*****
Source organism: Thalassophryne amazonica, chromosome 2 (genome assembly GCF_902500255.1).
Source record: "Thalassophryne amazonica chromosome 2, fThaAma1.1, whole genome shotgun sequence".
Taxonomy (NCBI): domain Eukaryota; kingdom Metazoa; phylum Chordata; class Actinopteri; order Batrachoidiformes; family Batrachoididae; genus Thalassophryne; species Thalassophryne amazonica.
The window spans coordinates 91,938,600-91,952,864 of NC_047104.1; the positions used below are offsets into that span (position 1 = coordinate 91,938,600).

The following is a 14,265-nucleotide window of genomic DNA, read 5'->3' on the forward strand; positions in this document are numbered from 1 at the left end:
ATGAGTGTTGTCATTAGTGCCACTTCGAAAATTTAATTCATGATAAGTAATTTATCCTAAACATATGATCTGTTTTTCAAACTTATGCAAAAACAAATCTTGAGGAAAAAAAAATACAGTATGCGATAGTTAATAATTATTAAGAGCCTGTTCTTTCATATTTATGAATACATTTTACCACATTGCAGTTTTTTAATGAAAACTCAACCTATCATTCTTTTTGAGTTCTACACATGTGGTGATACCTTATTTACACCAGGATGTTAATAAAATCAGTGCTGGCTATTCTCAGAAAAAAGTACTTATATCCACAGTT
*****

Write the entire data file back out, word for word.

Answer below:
Source organism: Thalassophryne amazonica, chromosome 2 (genome assembly GCF_902500255.1).
Source record: "Thalassophryne amazonica chromosome 2, fThaAma1.1, whole genome shotgun sequence".
Taxonomy (NCBI): domain Eukaryota; kingdom Metazoa; phylum Chordata; class Actinopteri; order Batrachoidiformes; family Batrachoididae; genus Thalassophryne; species Thalassophryne amazonica.
The window spans coordinates 91,938,600-91,952,864 of NC_047104.1; the positions used below are offsets into that span (position 1 = coordinate 91,938,600).

The following is a 14,265-nucleotide window of genomic DNA, read 5'->3' on the forward strand; positions in this document are numbered from 1 at the left end:
ATGAGTGTTGTCATTAGTGCCACTTCGAAAATTTAATTCATGATAAGTAATTTATCCTAAACATATGATCTGTTTTTCAAACTTATGCAAAAACAAATCTTGAGGAAAAAAAAATACAGTATGCGATAGTTAATAATTATTAAGAGCCTGTTCTTTCATATTTATGAATACATTTTACCACATTGCAGTTTTTTAATGAAAACTCAACCTATCATTCTTTTTGAGTTCTACACATGTGGTGATACCTTATTTACACCAGGATGTTAATAAAATCAGTGCTGGCTATTCTCAGAAAAAAGTACTTATATCCACAGTT